Sailing by Ear of Music

I just spent eight weeks working on a screenplay ten hours a day while listening to the same three albums—Popol Vuh: Einsjager und Siebensjager (1974);  The Six Parts Seven: Casually Smashed to Pieces (2007); and the Jerome Morass soundtrack to the 1957 film The Big Country—on infinite repeat. All the tracks were AAC files that I had downloaded from the iTunes Music Store, and I was listening to them through a pair of small, attractive podules that connected to my iMac through its FireWire port. This is, roughly, the setup that I have been using for a long time now, since before there was an iTunes, or an iPod, or a Napster, back when the only MP3s available were those you had ripped yourself. And though I also listen to music in the kitchen, in the car, on airplanes, and while running, given the amount of time that I spend at my desk, and the fact that I listen to music constantly while writing, over the past ten years I have probably listened to more music in the form of MP3s playing through cute little pods placed about three feet from my head than in any other way. So I was surprised, last week, when for no apparent reason, while writing a big Martian air battle scene, I looked up from the iMac’s monitor to one of those cute little FireWire ovoids, as Vuh lead guitarist Daniel Fichelscher attempted unbelievably intricate and beautiful things on the title track of Einsjager, and thought: Dude, what’s with the Fisher Price speakers?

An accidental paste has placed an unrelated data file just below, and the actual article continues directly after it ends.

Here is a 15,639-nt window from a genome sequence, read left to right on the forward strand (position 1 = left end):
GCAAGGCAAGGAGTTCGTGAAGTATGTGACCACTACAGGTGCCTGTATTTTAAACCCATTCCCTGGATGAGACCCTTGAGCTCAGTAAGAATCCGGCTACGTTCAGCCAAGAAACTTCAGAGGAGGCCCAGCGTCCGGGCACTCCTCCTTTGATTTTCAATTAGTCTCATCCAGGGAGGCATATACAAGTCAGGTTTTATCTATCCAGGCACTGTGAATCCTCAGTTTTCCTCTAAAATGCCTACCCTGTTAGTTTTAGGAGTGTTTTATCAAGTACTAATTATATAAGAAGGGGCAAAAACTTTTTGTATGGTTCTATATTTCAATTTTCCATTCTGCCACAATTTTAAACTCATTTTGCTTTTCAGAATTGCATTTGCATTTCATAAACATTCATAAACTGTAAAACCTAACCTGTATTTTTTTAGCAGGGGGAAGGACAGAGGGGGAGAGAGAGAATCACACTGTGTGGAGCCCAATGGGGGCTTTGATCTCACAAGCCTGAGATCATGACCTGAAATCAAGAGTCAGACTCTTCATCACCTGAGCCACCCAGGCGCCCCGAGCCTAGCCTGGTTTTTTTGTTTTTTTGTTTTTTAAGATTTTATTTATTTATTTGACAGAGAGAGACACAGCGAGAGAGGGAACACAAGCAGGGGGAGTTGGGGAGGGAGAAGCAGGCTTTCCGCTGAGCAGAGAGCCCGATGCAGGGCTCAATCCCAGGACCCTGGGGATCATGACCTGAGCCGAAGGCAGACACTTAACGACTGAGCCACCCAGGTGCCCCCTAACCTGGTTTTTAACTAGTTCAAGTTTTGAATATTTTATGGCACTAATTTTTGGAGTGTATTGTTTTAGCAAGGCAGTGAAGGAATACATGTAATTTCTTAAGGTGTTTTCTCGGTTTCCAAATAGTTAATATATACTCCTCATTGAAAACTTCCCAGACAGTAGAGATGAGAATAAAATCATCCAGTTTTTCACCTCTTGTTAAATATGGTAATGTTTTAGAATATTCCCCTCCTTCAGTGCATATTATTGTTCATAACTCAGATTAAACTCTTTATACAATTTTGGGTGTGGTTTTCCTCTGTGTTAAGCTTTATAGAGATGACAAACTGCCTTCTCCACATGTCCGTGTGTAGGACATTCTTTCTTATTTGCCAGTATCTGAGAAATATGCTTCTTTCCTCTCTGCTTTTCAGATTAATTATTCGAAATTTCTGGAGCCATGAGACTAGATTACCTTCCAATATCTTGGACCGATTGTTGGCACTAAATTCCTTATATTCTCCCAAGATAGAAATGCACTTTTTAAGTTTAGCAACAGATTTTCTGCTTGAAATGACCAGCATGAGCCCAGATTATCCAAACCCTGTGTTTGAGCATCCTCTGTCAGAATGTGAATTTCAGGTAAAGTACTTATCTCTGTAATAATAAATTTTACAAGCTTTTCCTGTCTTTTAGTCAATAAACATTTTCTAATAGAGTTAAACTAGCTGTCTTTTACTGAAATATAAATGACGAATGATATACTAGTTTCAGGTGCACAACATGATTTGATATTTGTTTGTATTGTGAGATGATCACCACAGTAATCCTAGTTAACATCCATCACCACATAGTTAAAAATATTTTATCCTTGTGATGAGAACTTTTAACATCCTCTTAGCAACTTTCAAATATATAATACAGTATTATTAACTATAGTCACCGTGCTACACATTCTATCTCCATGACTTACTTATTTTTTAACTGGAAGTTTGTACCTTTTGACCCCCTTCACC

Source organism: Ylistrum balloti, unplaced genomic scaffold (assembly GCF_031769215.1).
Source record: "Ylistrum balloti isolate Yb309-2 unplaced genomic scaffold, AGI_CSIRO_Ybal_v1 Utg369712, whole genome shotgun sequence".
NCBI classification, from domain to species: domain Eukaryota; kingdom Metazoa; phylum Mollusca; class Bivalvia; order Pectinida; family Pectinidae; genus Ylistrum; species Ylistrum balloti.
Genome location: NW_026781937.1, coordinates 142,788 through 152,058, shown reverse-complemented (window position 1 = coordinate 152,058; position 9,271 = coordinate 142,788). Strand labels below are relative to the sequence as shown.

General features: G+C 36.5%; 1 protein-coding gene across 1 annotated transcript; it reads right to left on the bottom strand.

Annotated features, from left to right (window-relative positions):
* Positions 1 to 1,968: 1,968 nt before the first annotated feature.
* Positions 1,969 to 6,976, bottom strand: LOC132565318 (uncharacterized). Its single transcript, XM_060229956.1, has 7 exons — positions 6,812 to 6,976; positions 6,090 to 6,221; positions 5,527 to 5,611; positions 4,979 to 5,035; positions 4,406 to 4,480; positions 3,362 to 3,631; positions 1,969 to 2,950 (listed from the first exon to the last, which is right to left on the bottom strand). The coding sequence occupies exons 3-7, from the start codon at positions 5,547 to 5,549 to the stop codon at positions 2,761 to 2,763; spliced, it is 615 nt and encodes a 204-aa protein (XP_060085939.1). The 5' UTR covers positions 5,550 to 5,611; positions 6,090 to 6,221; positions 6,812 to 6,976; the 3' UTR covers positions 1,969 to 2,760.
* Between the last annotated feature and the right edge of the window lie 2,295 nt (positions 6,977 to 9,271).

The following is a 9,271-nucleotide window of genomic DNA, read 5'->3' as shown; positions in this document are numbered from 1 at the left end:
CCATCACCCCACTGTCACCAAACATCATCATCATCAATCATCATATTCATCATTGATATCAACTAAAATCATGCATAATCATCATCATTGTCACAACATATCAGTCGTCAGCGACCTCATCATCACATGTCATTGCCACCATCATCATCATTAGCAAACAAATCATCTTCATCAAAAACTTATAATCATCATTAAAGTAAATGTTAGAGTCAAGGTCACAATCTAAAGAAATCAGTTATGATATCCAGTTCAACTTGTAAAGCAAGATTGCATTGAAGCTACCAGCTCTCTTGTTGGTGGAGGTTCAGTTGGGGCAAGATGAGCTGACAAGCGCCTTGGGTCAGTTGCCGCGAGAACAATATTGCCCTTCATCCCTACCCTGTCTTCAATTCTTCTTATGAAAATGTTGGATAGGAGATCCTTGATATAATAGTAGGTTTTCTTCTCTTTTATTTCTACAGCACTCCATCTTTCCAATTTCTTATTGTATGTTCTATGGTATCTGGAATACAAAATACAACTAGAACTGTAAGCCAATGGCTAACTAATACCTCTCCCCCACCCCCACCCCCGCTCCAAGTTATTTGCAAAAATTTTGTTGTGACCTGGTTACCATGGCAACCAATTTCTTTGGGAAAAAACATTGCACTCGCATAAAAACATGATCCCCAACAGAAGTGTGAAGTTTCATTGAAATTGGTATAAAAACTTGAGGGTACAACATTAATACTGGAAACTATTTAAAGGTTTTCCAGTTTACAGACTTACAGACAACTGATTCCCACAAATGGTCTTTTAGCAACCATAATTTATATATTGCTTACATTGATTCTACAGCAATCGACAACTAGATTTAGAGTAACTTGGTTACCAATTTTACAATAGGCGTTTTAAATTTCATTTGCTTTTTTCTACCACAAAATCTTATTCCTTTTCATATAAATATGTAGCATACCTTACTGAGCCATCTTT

You might suppose that repetition would have dulled my powers of aural discernment—this must have been the fiftieth or sixtieth time I’d listened to the track over the past two months—but on the contrary it abruptly seemed to have heightened them, to have broken through the dam of convenience, simplicity, and ready access to the music, to have flooded my jaded ear with sudden understanding. I’m no audiophile; I want to say that right off. I have no idea what impedance is, or how to set the levels of an equalizer with any confidence or panache, and I still find infantile amusement in saying the word “woofer.” But it struck me all at once that the sound quality of the music I’d been listening to so heavily, with the indirect attentiveness I give music when I’m writing, was thin, brittle; all sheen and no depth. It was tinny, tiny, and pallid. It sounded like shit, in fact; and not only did it sound like shit, but it had been sounding like shit for years. Shit in the kitchen, playing from a big hard drive attached to an old PowerBook, through a couple of small, flush-mounted wall speakers. Shit, in the minivan and the Prius, patched from an iPod through factory-installed speakers greased over with a scurf of children and their miasmas. Shit, through the endless, vaguely rattling series of earbuds—that nauseating term, with its suggestion of Van Goghesque  mutilations—accompanying me on morning runs and onto airplanes. The digitized music itself  “compressed,” “lossy,” reduced to a state of parity with whatever system I consigned it to. With the possible exception of books, I love music more than I love anything in my life that is not a person or a dog. At one time, I now realized, I had known how to express and indulge and nourish that love: with iron-heavy black records, a fifty-watt amplifier, and a pair of speakers that were themselves pieces of furniture, far too large for any desktop. I hit the space bar, stopping the music, and observed a moment of silence for my own lossy life, and thought about a man whom I had not seen in almost thirty years.